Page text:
Some companies in certain industries are using a new strategy to keep the best employees and motivate staff to save for retirement. According to an article in the July 17 edition of The Wall Street Journal, companies ranging from Microsoft Corp. to Host Hotels & Resorts Inc. are boosting contributions to their workersâ€™ 401(k) plans, a move many firms have long resisted because of the greater costs.
The average company contribution to 401(k)s rose to an estimated 4.7% of employee salaries in 2016, up from 3.9% in 2015, according to data on 1,900 workplace retirement savings plans run by Vanguard Group. This was the highest percentage and biggest one-year jump since at least 2007.
The reasoning behind the boost in contributions is simple: Companies need to ensure that older, relatively expensive workers can afford to retire on time and make way for younger staff, according to retirement experts. Employees who donâ€™t have adequate next eggs will stay in their jobs longer and add to a companyâ€™s overall healthcare costs.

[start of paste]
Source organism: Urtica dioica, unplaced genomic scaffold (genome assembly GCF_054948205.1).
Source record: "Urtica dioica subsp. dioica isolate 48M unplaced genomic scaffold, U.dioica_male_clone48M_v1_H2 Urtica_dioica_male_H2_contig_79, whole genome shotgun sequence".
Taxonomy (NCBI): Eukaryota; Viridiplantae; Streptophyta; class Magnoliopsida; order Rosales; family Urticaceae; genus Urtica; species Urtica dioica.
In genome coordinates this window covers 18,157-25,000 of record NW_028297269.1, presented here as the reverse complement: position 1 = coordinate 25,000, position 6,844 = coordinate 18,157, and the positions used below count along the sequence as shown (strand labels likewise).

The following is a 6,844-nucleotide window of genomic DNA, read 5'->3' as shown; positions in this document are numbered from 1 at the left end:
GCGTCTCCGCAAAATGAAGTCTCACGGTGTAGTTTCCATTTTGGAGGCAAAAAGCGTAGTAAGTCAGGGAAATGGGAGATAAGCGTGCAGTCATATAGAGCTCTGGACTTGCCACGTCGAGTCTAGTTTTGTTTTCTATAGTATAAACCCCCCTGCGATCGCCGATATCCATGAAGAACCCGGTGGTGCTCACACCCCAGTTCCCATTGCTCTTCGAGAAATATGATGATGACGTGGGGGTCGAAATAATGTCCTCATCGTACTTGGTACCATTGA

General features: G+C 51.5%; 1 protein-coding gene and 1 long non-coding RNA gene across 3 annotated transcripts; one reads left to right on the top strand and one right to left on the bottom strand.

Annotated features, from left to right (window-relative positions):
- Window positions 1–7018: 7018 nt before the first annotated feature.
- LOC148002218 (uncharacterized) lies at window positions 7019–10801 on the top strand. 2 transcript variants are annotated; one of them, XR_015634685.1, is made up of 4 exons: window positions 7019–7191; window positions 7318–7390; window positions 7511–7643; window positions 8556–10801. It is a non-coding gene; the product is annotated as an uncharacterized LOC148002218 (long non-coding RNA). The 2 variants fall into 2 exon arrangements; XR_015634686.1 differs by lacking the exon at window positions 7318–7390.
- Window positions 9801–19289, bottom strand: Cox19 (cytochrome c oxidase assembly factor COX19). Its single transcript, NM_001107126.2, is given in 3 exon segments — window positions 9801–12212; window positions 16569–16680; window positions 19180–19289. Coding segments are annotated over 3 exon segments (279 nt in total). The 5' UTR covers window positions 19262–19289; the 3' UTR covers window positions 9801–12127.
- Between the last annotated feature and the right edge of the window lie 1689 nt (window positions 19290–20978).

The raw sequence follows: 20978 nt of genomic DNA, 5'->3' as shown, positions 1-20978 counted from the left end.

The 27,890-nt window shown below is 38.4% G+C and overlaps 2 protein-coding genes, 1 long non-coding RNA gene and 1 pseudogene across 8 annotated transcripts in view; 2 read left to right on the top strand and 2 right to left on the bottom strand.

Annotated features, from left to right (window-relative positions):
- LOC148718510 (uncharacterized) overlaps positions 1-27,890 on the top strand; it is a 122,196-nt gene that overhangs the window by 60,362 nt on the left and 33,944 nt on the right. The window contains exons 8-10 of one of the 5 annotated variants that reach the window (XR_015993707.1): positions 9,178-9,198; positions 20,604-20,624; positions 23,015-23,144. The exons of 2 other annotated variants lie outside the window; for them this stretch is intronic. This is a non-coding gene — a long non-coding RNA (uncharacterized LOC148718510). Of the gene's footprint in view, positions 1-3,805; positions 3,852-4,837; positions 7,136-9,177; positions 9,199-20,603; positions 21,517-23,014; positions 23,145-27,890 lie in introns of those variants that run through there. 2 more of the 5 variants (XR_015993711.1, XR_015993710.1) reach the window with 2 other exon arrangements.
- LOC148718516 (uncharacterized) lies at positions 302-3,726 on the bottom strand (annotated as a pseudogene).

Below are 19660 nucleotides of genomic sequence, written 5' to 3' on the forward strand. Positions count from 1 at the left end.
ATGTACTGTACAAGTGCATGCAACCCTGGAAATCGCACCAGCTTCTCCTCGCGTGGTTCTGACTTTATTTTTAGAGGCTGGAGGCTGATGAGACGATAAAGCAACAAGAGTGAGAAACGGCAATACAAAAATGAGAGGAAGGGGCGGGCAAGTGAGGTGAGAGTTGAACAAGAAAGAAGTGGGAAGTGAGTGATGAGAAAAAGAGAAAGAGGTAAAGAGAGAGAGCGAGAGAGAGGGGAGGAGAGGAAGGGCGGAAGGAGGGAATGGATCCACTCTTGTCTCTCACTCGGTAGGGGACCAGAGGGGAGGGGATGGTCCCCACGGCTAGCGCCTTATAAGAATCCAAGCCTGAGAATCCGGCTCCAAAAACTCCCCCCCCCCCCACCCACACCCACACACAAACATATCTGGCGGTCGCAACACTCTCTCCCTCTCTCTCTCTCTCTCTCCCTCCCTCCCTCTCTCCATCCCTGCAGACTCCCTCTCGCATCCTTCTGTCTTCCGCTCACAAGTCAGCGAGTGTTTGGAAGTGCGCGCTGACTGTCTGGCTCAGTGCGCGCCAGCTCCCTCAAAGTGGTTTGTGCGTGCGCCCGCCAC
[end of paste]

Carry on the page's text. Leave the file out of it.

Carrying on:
Retirement plan advisers recommend that employees save about 15% of their salaries each year, but many U.S. workers still arenâ€™t saving enough on their own. The average percentage set aside among Vanguard-run retirement accounts has dropped since 2007, largely because more new 401(k) savers enrolled at lower initial savings rates. As a result the average total employee and company contributions to workplace savings plans among workers who participate havenâ€™t moved above 11% of salaries for at least a decade.
The complete Wall Street Journal article is at http://news.morningstar.com/all/dow-jones/us-markets/201707171739/us-companies-have-a-new-401k-fix-spend-more.aspx